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Recently, Allstate released its annual America’s Best Driver’s Report, which ranks the safety of drivers from the United States’ 200 largest metropolitan areas based traffic collision data. While many Massachusetts drivers will insist that New York is where you’ll find aggressive, “bad” drivers, the results indicate otherwise: Massachusetts is worse.

The Boston, Worcester and Springfield metropolitan areas all ranked in the top 10 for worst drivers in the nation. Boston ranked third, behind only Washington, D.C., and Baltimore. Worcester ranked fourth, and Springfield ranked seventh. The report also identified the most dangerous roads in each metropolitan area where the largest number of crashes tend to occur:

  1. Boston, MA: Route 93
  2. Worcester, MA: Main Street
  3. Springfield, MA: Interstate 91

Unfortunately, Massachusetts drivers have ranked similarly poorly in previous years. A recent incident, though, has brought up the following question: how many Massachusetts drivers are behind the wheel that shouldn’t be? 

Allstate’s report came within days of a high-profile New Hampshire crash that occurred when a West Springfield, MA resident drove his pickup truck and trailer into a group of motorcyclists on June 21, killing seven. The pickup truck driver, 23-year-old Volodymyr Zhukovskyy, was later arrested and charged with seven counts of negligent homicide. Within days, investigators discovered that the Massachusetts Registry of Motor Vehicles (RMV) had failed to revoke Zhukovskyy’s license due to a procedural error, despite a dangerous driving history that included multiple OUI arrests and accidents.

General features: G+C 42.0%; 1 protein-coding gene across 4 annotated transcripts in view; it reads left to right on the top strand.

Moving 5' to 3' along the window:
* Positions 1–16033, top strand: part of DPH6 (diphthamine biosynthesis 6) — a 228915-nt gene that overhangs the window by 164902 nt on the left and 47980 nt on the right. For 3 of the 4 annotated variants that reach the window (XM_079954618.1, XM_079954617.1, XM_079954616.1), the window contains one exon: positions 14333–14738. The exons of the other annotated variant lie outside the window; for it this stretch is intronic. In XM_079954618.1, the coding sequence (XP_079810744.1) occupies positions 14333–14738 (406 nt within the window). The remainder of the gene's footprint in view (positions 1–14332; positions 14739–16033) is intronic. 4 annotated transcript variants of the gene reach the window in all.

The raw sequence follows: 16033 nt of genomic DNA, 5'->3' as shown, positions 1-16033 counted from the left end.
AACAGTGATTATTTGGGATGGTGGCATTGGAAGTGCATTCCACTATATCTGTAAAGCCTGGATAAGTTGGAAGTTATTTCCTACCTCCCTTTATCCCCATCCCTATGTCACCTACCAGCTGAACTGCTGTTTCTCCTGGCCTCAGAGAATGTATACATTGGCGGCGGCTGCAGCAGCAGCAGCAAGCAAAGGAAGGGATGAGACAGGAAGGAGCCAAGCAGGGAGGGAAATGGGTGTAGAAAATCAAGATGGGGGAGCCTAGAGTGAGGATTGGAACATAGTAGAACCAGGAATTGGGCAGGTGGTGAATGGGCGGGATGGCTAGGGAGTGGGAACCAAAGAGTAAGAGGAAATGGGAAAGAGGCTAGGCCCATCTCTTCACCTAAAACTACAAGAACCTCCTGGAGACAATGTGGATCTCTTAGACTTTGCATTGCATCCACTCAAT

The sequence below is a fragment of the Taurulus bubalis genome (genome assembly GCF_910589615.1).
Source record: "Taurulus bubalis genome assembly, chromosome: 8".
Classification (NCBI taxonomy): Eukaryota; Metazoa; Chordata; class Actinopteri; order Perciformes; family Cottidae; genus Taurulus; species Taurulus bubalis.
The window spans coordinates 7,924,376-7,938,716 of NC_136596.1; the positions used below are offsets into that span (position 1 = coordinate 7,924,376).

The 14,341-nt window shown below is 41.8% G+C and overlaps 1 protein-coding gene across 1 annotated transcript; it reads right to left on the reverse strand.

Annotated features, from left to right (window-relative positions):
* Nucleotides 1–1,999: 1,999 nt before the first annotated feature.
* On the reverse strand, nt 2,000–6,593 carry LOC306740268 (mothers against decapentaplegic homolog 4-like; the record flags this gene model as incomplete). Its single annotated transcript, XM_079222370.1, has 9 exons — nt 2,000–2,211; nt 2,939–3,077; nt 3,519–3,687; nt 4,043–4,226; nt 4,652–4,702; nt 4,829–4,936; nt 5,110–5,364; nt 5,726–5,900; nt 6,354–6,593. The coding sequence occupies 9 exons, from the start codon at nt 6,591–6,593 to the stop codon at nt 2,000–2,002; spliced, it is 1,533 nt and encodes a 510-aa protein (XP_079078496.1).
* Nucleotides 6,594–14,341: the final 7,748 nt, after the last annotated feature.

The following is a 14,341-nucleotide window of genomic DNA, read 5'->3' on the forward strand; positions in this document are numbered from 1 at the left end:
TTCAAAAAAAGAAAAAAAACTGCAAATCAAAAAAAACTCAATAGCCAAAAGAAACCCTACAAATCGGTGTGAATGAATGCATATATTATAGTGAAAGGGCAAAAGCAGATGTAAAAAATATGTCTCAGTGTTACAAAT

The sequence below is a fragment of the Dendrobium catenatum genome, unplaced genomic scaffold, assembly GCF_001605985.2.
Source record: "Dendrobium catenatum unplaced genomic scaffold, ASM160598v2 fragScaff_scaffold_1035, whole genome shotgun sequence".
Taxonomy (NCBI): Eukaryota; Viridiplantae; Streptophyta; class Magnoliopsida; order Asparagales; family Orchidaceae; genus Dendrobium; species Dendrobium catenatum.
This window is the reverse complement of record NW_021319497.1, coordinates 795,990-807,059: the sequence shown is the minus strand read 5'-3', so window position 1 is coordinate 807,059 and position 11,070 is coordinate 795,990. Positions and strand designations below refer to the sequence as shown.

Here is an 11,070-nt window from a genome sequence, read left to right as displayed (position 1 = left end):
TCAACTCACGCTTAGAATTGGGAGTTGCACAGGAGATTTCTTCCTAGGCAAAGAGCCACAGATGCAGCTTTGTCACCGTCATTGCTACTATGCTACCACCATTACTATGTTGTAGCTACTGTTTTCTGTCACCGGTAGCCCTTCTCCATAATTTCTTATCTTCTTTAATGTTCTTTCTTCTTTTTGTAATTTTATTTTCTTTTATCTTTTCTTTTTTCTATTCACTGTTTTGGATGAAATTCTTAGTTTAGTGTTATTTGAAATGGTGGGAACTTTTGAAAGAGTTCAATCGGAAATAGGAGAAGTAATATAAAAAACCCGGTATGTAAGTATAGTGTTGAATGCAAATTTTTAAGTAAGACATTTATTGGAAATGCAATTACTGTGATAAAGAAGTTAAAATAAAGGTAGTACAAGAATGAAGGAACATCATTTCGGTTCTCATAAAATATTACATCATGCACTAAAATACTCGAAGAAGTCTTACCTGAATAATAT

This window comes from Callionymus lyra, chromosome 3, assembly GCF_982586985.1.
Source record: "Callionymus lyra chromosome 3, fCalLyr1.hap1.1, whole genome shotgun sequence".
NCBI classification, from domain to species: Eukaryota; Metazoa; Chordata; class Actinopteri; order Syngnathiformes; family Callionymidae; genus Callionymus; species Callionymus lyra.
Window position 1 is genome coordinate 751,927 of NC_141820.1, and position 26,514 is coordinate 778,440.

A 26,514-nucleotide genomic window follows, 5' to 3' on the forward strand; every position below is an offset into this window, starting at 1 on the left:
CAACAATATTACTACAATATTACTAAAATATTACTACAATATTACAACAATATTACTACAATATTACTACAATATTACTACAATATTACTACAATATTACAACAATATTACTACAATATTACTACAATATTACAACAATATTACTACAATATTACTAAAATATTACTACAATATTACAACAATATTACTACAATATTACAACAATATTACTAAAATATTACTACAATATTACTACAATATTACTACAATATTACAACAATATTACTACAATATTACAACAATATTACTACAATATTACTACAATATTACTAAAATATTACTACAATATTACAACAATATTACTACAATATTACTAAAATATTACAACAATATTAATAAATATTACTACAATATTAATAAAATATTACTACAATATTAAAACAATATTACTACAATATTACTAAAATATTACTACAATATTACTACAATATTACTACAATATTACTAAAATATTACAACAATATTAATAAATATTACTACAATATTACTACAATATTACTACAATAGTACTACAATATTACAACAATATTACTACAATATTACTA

About a month prior to the fatal accident, on May 11, Zhukovskyy was arrested on a charge of operating under the influence in Connecticut, where he refused to take a chemical test. Legally, his commercial driver’s license should have been immediately revoked because of his refusal to submit to the test. Instead, Massachusetts officials did not conduct a manual review of the incident, and he never lost his license.

Shortly after this oversight became public news, Erin Deveney resigned from her position as Registrar of Motor Vehicles. Now, the Massachusetts Department of Transportation is launching a comprehensive review of the licensing process to prevent future tragedies from occurring. Alarmingly, when speaking on the matter, Lt. Gov. Karyn Polito was unable to say whether or not there are more drivers with valid Massachusetts licenses that should have been revoked: “as part of this review, we will determine whether there are other matters like this.” She did admit, though, that “there was a mistake made by the Registry of Motor Vehicles in Massachusetts.”

Moving forward, it is critical that dangerous drivers are not slipping through the cracks and being allowed to endanger people’s lives on the road.

If you or a loved one has been involved in a traffic accident due to a negligent driver, call the experienced attorneys at Sweeney Merrigan Law today at (619) 391-6001 to discuss your legal options.

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